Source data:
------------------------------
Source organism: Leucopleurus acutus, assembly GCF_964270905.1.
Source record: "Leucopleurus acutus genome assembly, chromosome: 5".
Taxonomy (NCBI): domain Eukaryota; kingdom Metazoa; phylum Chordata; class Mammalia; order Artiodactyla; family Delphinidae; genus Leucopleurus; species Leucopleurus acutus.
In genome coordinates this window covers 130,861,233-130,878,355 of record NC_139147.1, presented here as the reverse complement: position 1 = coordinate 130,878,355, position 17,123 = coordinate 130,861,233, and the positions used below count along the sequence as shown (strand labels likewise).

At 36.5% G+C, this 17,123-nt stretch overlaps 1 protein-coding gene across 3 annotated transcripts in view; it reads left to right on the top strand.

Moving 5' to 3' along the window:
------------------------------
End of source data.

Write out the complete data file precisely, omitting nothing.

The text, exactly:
Source organism: Leucopleurus acutus, assembly GCF_964270905.1.
Source record: "Leucopleurus acutus genome assembly, chromosome: 5".
Taxonomy (NCBI): domain Eukaryota; kingdom Metazoa; phylum Chordata; class Mammalia; order Artiodactyla; family Delphinidae; genus Leucopleurus; species Leucopleurus acutus.
In genome coordinates this window covers 130,861,233-130,878,355 of record NC_139147.1, presented here as the reverse complement: position 1 = coordinate 130,878,355, position 17,123 = coordinate 130,861,233, and the positions used below count along the sequence as shown (strand labels likewise).

At 36.5% G+C, this 17,123-nt stretch overlaps 1 protein-coding gene across 3 annotated transcripts in view; it reads left to right on the top strand.

Moving 5' to 3' along the window: